Do make an outside professional available to them.
Sometimes parents just aren’t going to know what to say to their children, and that’s okay. In this situation, an outside professional, like a family counselor or social worker, may be helpful in working with both individual children and the family as a whole to navigate this unfamiliar and stressful experience. Nichols believes involvement from the entire family is key to long-term success, even if dad doesn’t stay sober.
Not only can a professional help clarify questions like What is alcoholism? or What is addiction?, but s/he can also be a resource to help the family learn how to move forward together, ensuring each child is heard, too.
Don’t make up answers.
It’s very likely your child will have questions about what’s going on. They may ask things like, “How long will Dad be gone?” or “Who will pick me up from school?” And some questions may be more difficult like, “Does this mean you and Dad are getting a divorce?”
“It’s okay to not know the answers to things,” says Nichols. “You don’t have to make something up just because there’s an uncomfortable question. You can say, ‘We’re taking it one step at a time, and we’re not sure. But we love you.’”
It’s also very likely if your loved one is about to leave for treatment you have no idea what’s going to happen next. You may feel just as uncertain as your child, if not more so. Reminding your child that they are safe, loved, and that dad going away isn’t their fault can’t be said enough when the future is unknown.
Don’t avoid conversations.
Avoid the tendency to ignore the elephant in the room. If dad is struggling with addiction or is leaving for treatment, then it’s likely your child is already aware that something isn’t quite right at home. They may be too afraid or intimidated to speak up and are looking to you to see if it’s okay to ask questions or talk about it.
“ is a messy process. There’s going to be some mistakes or regrets—we should have said more, or we should have said less—but avoiding the conversation altogether isn’t helpful,” says Nichols.
Because addiction is a family disease, the whole family—not just dad—will be learning how to create a new, healthier homeostasis. Addressing questions and concerns as they arise—and at an age-appropriate level—offer space for a child to begin to heal.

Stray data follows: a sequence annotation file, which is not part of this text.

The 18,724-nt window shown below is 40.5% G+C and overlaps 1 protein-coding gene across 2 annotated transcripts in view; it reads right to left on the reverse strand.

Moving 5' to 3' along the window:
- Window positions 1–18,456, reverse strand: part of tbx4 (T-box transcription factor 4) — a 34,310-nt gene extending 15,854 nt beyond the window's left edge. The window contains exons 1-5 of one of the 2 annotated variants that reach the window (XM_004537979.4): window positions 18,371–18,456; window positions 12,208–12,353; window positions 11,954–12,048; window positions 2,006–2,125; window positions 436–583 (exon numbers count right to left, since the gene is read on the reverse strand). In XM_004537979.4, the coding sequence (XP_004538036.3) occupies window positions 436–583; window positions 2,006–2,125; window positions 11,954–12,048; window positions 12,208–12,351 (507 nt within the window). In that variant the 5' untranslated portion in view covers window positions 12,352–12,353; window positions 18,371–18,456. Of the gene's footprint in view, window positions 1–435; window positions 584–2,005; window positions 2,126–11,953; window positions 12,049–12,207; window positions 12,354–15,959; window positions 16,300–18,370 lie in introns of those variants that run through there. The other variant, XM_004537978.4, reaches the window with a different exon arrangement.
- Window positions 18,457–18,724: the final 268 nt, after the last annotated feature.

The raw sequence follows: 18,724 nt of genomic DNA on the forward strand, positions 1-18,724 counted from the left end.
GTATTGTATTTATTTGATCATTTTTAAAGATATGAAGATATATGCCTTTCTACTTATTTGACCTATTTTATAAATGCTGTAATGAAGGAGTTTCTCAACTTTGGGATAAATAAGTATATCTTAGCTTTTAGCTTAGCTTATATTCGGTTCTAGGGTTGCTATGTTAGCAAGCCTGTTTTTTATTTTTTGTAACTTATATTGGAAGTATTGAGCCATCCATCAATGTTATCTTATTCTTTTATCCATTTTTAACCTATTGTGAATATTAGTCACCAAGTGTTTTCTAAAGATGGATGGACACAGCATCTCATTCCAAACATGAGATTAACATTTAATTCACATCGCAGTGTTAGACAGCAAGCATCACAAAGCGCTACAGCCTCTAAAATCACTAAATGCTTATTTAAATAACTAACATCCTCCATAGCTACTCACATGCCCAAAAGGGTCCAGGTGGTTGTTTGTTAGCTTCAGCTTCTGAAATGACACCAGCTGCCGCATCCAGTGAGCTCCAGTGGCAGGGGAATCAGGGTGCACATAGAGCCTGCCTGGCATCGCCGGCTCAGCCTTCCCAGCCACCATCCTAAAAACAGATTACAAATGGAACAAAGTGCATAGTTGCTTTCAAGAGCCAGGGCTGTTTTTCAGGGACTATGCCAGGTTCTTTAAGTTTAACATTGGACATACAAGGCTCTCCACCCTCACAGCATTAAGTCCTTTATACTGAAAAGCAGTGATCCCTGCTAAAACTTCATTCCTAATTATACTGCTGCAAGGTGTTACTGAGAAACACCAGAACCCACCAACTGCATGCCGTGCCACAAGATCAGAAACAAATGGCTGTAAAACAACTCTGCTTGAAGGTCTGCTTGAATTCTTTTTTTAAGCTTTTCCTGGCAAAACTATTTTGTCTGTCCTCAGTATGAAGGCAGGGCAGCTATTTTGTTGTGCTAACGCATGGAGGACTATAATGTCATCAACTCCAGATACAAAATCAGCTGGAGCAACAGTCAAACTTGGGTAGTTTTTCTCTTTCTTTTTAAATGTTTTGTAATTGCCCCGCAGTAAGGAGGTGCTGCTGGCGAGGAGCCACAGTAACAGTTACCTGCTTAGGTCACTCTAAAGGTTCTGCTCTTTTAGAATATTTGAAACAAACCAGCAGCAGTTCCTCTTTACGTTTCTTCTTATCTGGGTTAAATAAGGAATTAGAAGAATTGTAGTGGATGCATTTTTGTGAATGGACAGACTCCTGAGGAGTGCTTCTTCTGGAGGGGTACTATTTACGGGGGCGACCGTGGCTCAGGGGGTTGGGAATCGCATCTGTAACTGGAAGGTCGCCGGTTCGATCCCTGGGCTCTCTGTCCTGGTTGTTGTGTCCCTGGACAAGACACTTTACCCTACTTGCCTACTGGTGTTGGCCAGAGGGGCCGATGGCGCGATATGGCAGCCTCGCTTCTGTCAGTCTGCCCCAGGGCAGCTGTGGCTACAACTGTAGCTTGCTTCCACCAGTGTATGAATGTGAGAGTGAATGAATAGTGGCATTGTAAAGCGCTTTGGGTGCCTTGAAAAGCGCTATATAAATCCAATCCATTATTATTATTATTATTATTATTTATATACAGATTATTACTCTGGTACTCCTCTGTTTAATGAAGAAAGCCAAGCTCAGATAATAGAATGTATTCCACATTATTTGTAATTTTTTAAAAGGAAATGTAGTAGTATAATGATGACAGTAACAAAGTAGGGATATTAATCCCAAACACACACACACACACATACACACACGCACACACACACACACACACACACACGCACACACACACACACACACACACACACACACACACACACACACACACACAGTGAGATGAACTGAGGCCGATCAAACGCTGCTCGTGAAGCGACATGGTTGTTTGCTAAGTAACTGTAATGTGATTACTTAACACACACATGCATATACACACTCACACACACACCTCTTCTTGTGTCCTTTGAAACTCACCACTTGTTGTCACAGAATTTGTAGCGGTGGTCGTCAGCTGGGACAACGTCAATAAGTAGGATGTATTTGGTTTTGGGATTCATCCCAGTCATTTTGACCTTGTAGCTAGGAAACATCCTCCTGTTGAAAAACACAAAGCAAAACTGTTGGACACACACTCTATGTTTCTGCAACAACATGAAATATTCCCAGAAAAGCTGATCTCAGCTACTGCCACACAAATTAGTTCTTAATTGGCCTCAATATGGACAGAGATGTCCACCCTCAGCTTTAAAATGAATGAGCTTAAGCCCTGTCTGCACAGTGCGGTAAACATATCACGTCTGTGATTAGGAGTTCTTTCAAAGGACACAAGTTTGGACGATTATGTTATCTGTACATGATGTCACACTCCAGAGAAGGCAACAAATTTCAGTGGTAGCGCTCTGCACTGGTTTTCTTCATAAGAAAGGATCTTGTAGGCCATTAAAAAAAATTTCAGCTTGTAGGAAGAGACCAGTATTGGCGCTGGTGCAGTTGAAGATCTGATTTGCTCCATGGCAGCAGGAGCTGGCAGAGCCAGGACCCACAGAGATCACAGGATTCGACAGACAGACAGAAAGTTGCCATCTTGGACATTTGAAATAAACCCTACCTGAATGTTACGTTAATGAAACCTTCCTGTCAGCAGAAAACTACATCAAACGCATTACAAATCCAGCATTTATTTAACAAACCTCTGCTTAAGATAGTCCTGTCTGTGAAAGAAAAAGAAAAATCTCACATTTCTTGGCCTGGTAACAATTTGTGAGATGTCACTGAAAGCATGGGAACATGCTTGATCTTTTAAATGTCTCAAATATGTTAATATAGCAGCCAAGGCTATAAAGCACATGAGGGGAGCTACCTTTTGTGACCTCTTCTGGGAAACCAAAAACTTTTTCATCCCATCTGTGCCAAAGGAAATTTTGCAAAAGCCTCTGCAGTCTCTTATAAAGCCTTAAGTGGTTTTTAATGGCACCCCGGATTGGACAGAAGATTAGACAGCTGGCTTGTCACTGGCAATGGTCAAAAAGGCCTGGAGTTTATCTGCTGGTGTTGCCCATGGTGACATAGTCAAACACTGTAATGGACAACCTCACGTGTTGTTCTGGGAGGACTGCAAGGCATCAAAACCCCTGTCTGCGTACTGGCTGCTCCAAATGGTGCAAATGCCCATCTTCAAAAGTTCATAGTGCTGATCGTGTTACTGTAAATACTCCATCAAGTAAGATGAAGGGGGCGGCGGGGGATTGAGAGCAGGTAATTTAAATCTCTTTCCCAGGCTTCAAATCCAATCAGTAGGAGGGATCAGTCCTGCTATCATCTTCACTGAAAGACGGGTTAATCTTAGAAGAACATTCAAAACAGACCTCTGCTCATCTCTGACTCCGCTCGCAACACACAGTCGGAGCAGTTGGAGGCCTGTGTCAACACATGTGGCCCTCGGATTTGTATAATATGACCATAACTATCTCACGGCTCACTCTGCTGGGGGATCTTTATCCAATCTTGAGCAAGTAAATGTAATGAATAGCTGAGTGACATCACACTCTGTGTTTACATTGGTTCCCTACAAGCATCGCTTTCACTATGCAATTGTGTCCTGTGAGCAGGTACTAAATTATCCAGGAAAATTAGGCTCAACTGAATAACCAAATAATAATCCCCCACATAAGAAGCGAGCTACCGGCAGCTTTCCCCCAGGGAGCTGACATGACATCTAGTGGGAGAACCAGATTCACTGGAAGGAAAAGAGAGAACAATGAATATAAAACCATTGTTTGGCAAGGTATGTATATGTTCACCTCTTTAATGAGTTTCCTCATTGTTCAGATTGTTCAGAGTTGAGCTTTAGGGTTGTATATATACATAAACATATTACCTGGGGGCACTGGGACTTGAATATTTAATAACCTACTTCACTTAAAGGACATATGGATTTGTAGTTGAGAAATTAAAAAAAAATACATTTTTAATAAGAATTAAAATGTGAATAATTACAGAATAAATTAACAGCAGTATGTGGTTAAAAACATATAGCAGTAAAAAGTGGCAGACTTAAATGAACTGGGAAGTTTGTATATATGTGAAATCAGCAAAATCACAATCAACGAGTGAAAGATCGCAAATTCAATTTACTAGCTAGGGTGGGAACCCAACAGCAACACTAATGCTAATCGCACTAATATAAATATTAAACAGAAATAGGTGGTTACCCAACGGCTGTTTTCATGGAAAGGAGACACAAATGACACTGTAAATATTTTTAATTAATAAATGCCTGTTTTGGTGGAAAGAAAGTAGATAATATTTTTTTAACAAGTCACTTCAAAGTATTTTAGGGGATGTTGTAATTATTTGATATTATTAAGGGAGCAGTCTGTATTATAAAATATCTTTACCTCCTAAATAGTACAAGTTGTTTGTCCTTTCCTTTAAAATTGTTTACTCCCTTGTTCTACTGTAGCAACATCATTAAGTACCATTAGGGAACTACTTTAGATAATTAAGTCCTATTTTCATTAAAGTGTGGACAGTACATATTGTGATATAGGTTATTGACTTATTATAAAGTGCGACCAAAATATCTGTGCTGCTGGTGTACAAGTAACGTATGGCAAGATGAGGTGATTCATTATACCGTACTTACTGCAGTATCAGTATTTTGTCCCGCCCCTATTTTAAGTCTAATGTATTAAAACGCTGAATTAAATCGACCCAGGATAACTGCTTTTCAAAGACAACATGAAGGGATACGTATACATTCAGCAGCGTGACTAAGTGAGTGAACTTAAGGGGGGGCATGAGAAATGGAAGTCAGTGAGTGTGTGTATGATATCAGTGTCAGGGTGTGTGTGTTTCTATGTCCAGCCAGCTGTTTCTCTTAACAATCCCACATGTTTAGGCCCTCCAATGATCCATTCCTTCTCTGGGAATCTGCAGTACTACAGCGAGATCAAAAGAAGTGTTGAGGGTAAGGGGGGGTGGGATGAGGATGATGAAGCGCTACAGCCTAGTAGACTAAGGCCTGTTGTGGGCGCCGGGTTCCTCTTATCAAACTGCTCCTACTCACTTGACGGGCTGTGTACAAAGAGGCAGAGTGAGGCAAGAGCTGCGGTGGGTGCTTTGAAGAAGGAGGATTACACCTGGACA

Don’t make assumptions.
Another common pitfall Nichols sees are parents or caregivers assuming they already know what their child is thinking or feeling, or assuming their child understands what’s going on.
Nichols says younger children may do better with showing how they are feeling rather than saying it out loud. Give them space to draw or color. Introduce children’s books that show how to move through tough or scary situations.
Continue to try to open up a dialogue with your child. When possible or necessary, provide an outside resource where they can share openly about what they’re thinking or feeling.
Each day at Discovery Place we witness families doing the hard work of learning to navigate the challenges of addiction together. We also get to witness families returning to healthier, happier, and more joyful lives through recovery.
Each Friday, we welcome the family and friends of our guests to Discovery Place for food, fellowship, and a family meeting. We value the role you play in the recovery process and want to equip you with as many useful resources as possible. Head over to our Family Matters page for more information.
And be sure to check out the following links to additional resources that may be helpful for the loved ones of addicts and alcoholics: